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No. 1796:
Blow Hot; Blow Cold

Today, let us blow hot and cold. The University of Houston's College of Engineering presents this series about the machines that make our civilization run, and the people whose ingenuity created them.

An old children's story tells of a traveler lost in a vast forest one winter's night. He stumbles into a widow's hut and begs for a bowl of soup by her fire. The woman says, "Yes."

He stands blowing on his hand while she ladles the soup. "What are you doing?" she asks. "Why, my hands are cold. I'm warming them with my breath." She eyes him suspiciously as she hands him his soup. He sits down with the bowl, and blows across the spoon before he puts it in his mouth.

"Now what are you doing," she cries. He glances up, surprised, and says, politely, "The soup is so wonderfully hot. I simply mean to cool it before I try to swallow it." The woman seizes a fire-iron and shouts, "Get out! Get out of my house! I'll have no sorcerer who can blow both hot and cold under my roof!"

Interesting story: Perhaps it was meant to tell children to be consistent -- something we need to think about. But, before we do, let's look at the literal act of blowing hot and cold

Air leaves our body at a little over 98 degrees Fahrenheit. When we come in out of the cold, we open our mouth wide and exhale that warm air upon our hands. We clear the air passage so the warm air leaves almost unimpeded.

Cooling soup is another matter. This time we purse our lips and build up air pressure in our mouth. Our lips are now a nozzle through which air leaves at substantial speed. That air jet is now a bit cooler than it was in our mouth, but another cooling effect is dominant. The jet entrains a great deal of cool room air, which flows over the soup convectively cooling it.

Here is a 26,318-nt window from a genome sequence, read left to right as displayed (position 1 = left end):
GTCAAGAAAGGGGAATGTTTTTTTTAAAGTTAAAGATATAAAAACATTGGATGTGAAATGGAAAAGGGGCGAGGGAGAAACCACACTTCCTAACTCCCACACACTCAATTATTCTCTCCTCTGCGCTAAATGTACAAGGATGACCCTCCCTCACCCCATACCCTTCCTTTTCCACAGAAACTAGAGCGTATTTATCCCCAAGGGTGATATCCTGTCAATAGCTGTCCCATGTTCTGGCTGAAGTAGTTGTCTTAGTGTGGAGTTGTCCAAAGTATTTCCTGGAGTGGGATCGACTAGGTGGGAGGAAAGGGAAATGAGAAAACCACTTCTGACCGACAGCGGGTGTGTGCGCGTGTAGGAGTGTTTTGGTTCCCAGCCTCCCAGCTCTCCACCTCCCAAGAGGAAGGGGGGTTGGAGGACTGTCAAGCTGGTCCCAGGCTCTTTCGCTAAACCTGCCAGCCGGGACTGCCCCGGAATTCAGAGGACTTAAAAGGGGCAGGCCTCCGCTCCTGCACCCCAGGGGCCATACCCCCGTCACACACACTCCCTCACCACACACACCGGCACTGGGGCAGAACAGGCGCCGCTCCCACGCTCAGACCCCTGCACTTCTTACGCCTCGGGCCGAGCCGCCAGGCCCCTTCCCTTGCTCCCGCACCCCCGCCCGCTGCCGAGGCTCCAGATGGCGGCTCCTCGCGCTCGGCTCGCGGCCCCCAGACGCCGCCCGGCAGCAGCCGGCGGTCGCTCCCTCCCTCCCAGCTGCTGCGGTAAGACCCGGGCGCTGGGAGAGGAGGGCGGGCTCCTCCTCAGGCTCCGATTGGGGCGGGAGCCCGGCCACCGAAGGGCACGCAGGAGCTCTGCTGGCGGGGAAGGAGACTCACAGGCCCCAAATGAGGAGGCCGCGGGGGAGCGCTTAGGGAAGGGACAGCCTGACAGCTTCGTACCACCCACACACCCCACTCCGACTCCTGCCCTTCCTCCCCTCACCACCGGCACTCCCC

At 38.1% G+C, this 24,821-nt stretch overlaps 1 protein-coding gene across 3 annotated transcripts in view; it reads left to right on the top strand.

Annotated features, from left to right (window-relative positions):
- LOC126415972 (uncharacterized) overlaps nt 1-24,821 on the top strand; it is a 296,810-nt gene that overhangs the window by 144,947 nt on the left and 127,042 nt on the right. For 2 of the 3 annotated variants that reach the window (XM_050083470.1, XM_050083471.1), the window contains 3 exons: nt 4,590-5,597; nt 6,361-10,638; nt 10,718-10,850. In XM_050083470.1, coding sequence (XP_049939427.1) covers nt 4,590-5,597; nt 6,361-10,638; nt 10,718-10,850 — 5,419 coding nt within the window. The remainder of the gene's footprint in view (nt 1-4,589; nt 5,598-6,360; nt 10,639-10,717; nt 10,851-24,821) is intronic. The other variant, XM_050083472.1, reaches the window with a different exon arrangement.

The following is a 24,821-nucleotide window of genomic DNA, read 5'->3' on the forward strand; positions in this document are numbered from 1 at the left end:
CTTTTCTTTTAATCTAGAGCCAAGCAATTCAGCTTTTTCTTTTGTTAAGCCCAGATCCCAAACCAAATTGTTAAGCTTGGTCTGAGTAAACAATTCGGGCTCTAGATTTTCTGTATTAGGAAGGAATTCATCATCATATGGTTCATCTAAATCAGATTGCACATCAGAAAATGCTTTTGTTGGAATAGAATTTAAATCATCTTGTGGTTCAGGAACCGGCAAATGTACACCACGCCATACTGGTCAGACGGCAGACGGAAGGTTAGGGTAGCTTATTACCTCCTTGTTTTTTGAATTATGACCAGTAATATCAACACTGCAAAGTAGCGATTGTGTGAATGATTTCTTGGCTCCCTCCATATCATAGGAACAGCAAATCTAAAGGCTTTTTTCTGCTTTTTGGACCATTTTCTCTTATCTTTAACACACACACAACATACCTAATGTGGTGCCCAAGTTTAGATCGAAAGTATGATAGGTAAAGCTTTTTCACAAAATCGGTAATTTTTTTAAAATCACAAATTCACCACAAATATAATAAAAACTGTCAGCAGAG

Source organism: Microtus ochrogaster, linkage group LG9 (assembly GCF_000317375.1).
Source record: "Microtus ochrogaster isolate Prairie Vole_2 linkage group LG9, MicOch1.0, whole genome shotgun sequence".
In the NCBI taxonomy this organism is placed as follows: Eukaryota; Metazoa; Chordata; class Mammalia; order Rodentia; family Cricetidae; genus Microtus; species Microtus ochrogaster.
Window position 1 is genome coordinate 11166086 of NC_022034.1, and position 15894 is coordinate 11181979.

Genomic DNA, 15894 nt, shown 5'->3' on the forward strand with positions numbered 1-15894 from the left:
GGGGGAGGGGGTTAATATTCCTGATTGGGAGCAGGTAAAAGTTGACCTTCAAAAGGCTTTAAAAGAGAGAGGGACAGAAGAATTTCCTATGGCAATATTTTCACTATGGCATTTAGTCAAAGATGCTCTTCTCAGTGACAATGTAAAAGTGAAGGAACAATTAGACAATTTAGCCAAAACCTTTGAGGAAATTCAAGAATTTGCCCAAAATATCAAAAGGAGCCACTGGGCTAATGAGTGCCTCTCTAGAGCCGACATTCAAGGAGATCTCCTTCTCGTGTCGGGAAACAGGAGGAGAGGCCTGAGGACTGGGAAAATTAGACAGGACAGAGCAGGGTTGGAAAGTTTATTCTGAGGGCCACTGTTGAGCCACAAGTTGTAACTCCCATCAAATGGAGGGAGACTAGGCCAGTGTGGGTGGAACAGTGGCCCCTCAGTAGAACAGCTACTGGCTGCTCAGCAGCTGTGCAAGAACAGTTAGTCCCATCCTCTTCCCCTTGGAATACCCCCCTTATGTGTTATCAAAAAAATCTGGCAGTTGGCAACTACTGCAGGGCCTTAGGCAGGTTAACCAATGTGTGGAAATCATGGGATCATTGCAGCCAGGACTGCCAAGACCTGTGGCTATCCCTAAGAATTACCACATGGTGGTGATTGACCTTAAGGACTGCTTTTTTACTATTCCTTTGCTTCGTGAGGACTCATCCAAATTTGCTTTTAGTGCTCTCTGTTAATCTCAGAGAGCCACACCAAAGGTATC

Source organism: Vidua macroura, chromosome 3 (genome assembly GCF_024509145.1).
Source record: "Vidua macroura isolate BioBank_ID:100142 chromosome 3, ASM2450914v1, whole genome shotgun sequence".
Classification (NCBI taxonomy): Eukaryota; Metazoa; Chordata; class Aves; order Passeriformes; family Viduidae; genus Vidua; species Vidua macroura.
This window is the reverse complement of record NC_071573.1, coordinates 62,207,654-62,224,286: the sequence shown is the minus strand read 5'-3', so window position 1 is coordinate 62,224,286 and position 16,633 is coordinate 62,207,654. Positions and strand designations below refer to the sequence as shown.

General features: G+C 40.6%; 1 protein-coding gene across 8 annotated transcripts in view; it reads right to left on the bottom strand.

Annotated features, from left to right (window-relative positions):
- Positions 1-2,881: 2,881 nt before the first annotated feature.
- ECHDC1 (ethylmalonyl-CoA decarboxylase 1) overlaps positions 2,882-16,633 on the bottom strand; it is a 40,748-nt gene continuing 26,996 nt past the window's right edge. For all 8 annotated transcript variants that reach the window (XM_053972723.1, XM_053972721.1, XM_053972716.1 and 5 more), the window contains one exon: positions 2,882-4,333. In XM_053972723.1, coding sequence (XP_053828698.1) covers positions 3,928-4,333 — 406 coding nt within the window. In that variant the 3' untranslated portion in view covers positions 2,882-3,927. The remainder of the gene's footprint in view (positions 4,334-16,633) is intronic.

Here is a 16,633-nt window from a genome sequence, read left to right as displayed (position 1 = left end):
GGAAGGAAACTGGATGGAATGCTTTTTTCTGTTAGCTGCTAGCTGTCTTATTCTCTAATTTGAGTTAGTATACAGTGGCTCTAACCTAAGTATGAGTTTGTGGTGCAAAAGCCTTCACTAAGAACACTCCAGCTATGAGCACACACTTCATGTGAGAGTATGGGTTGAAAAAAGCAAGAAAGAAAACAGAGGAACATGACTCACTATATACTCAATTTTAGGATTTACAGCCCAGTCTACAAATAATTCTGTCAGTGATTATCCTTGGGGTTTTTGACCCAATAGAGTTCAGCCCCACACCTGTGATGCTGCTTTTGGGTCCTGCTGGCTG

So there is no sorcery. We all really do blow both hot and cold, and we do it instinctively. Yet there's that story. And another like it tells of a king who grew frustrated with advisors who kept telling him, "On the other hand..." Finally he shouted to his chamberlain, "Go out and find me a one-armed advisor."

Something there is that does not like ambiguity. Yet reality shifts under our feet. New technology constantly recreates expectation by making a different place of our world. So what about blowing hot and cold? The Bible tells us that, "Because you are lukewarm -- neither hot nor cold -- I will spew you from my mouth."

Does that mean we should all run around blowing hot and cold? I doubt it. Rather, we cannot let timidity drive us to blow neither hot nor cold. A Wright Brothers biographer tells how Orville and Wilbur argued so ferociously that you had to watch closely -- because they often exchanged positions during their verbal combat.

Maybe it's useful to dislike uncertainty. For only by embracing an idea fully can we really test and reject it -- as the Wright Brothers did. Perhaps, if I can paraphrase Barry Goldwater, some extremism, some heat and cold, may not be entirely a vice. Well, as long as it's part of our ongoing pursuit of truth.

I'm John Lienhard, at the University of Houston, where we're interested in the way inventive minds work.

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A huge amount of room air (or water in the case of a water jet) is entrained into the jet.  That is the primary reason one can "blow cold."

The secondary effect is air cooling by adiabatic depressurization as it leaves the mouth, see, e.g., W. C. Reynolds and H. C. Perkins, Thermodynamics. (New York: McGraw-Hill Book Co., 1977): especially, pg. 249, eqn. 8.33. The temperature of exiting air is Te = Ti(pe/pi)(k-1)/k, where i denotes conditions outside the mouth, e denotes conditions within the mouth, T is the absolute temperature, and p is the absolute pressure. The constant k is the adiabatic constant, approximately 1.41 for air. This means that the absolute temperature varies as p0.29. The slight pressure difference can change the air temperature by only a few degrees.

T.D. Crouch, Why Wilbur and Orville? Some Thoughts on the Wright Brothers and the Process of Invention, Inventive Minds. R. J. Weber and D. N. Perkins, eds. ( New York: Oxford University Press, 1992): pp. 80-92.

The New Testament passage is from Revelations, 3:16

Snowy woods